# Pipe Reduction At House Entrance

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#### TouchOfGrey

##### New Member
Currently I have a 1" meter at 55psi that connects to 1 1/4" pipe running to the house, about a 40 foot run. At the house entrance it reduces back to 1" for 2 feet before going back to 1 1/4" inside the house. The total developed length is then about 150 feet. Looking at the WSFU charts, if I didn't have that small reduction of 1" pipe, I would be able to supply 52 WSFU. However, if the whole thing was 1" pipe I would be able to supply 30 WSFU. So my question is, how much do I lose with that 2 foot section of 1" pipe? Would I still end up closer to 52 WSFU because the friction loss is so small for that length? Or does it create a different limiting factor that pushes me toward 30 WSFU?

#### wwhitney

##### In the Trades
Interpolation is reasonable here. So for 2' out of 150', you'd lose 1/75 of the benefit of the larger size, i.e. maybe 1 WSFU.

Another way to look at it is that the empirical Hazen Williams equation says the pressure drop is proportional to the pipe diameter to the -4.87 power. So if the actual ID is the nominal diameter (not true, use the actual IDs for the type of pipe you are using to get a better answer), 1 foot of 1" pipe is equivalent to (1.25/1)^4.87 = 3' of 1 1/4".

So with 2' of 1" pipe, and maybe throw in another 2' for the equivalent length of the transition fittings (total guess), that's 12' equivalent of 1-1/4" pipe. I.e. just add 10' to your equivalent lengths to make up for the 2' section of 1" pipe.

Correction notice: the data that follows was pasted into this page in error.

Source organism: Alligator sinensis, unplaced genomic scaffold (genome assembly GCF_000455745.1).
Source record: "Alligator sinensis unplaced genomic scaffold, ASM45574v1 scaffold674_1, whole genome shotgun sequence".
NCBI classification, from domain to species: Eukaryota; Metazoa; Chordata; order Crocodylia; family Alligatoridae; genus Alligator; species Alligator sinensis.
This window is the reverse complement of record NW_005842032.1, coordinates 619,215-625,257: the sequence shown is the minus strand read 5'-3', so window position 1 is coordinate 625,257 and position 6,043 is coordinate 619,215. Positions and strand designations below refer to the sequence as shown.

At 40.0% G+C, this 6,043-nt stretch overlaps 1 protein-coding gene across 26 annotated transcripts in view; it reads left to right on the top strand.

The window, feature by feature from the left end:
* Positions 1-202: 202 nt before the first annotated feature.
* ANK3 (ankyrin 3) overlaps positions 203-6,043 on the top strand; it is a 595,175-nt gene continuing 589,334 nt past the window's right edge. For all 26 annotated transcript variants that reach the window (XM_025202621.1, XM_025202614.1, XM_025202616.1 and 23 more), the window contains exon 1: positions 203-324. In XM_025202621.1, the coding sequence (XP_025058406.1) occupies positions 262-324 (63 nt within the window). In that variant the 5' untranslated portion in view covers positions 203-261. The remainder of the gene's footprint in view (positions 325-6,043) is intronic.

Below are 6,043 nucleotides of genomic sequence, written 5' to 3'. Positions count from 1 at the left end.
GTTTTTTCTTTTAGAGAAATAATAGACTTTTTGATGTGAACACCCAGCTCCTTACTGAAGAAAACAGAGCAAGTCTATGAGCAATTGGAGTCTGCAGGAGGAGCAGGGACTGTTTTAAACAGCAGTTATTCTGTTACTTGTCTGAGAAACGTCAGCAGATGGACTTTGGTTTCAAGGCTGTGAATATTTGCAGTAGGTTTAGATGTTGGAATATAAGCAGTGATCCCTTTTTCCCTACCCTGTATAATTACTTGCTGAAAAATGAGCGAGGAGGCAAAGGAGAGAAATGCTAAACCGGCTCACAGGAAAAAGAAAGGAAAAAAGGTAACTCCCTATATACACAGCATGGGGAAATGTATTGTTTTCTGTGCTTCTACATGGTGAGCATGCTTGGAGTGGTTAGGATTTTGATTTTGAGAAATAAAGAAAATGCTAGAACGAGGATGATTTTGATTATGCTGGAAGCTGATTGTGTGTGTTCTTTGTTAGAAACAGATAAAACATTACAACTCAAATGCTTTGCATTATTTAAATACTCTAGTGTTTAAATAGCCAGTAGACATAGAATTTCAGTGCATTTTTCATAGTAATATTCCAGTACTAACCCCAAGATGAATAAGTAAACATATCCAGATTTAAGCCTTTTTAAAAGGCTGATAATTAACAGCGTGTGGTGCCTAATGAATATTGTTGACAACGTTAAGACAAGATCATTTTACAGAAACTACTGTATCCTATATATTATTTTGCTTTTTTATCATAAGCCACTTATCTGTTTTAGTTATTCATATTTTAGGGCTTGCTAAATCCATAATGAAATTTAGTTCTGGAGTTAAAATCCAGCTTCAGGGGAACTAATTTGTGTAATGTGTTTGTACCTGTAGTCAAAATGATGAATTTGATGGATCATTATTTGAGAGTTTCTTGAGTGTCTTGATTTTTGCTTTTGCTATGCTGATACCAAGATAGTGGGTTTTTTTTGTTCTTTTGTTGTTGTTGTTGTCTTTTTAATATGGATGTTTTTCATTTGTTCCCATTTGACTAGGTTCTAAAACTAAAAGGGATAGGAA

Cheers, Wayne

#### Jeff H Young

##### In the Trades
I wont tell if you dont tell. I think youll be ok you probebly have several feet of 1 inch going to the curb stop as well . In a perfect world tear it out drill bigger hole in foundation or whatever the problem is that someone ran 2 ft of 1 inch .

#### Reach4

##### Well-Known Member
The flow a system can do is not just a function of the smallest piece. The resistance adds like series resistors in electronics.

It is fairly common to use a 5/8 or 3/4 inch water meter, and then continue to the house with larger pipe.

#### Fitter30

##### Well-Known Member
Big drop is through the meter. 52 wsfu = 52 gpm . 1 gpm per 1 wsfu
1.250 pipe can't support 52 gpm
2" nps has 5 gpm drop 5 ft per second.200' equivalent lenght
2.5" nps has 1.8/gpm drop 3.5 ft per second 200' equivalent lenght

#### TouchOfGrey

##### New Member
Thanks for the help. You’ve confirmed that I wasn’t missing anything essential. And Jeff, you nailed the exact situation - wrong hole size in the foundation

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